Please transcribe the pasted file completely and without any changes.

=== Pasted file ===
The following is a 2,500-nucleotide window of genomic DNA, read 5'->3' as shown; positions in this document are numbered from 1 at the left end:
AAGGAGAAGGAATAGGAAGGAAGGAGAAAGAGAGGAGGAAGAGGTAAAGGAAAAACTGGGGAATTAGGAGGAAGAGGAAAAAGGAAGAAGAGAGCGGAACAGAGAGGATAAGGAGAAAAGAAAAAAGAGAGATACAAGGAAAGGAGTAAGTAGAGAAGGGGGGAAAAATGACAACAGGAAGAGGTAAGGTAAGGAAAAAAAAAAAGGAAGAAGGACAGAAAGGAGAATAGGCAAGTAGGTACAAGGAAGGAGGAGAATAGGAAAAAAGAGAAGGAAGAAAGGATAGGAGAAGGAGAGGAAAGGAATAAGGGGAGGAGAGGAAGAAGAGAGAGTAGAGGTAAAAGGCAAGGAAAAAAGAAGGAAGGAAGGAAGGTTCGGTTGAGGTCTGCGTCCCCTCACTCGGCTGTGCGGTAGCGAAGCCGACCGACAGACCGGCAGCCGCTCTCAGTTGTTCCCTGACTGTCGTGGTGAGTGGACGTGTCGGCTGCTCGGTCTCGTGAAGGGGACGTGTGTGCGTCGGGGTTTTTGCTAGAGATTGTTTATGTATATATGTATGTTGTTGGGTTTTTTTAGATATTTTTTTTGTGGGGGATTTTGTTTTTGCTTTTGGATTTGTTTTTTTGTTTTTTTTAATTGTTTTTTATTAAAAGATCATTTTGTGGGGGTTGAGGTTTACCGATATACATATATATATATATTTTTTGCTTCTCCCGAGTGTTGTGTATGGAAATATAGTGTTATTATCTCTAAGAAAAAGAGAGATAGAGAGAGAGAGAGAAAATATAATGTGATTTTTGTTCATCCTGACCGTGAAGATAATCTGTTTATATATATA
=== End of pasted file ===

The following is a 2,500-nucleotide window of genomic DNA, read 5'->3' as shown; positions in this document are numbered from 1 at the left end:
AAGGAGAAGGAATAGGAAGGAAGGAGAAAGAGAGGAGGAAGAGGTAAAGGAAAAACTGGGGAATTAGGAGGAAGAGGAAAAAGGAAGAAGAGAGCGGAACAGAGAGGATAAGGAGAAAAGAAAAAAGAGAGATACAAGGAAAGGAGTAAGTAGAGAAGGGGGGAAAAATGACAACAGGAAGAGGTAAGGTAAGGAAAAAAAAAAAGGAAGAAGGACAGAAAGGAGAATAGGCAAGTAGGTACAAGGAAGGAGGAGAATAGGAAAAAAGAGAAGGAAGAAAGGATAGGAGAAGGAGAGGAAAGGAATAAGGGGAGGAGAGGAAGAAGAGAGAGTAGAGGTAAAAGGCAAGGAAAAAAGAAGGAAGGAAGGAAGGTTCGGTTGAGGTCTGCGTCCCCTCACTCGGCTGTGCGGTAGCGAAGCCGACCGACAGACCGGCAGCCGCTCTCAGTTGTTCCCTGACTGTCGTGGTGAGTGGACGTGTCGGCTGCTCGGTCTCGTGAAGGGGACGTGTGTGCGTCGGGGTTTTTGCTAGAGATTGTTTATGTATATATGTATGTTGTTGGGTTTTTTTAGATATTTTTTTTGTGGGGGATTTTGTTTTTGCTTTTGGATTTGTTTTTTTGTTTTTTTTAATTGTTTTTTATTAAAAGATCATTTTGTGGGGGTTGAGGTTTACCGATATACATATATATATATATTTTTTGCTTCTCCCGAGTGTTGTGTATGGAAATATAGTGTTATTATCTCTAAGAAAAAGAGAGATAGAGAGAGAGAGAGAAAATATAATGTGATTTTTGTTCATCCTGACCGTGAAGATAATCTGTTTATATATATA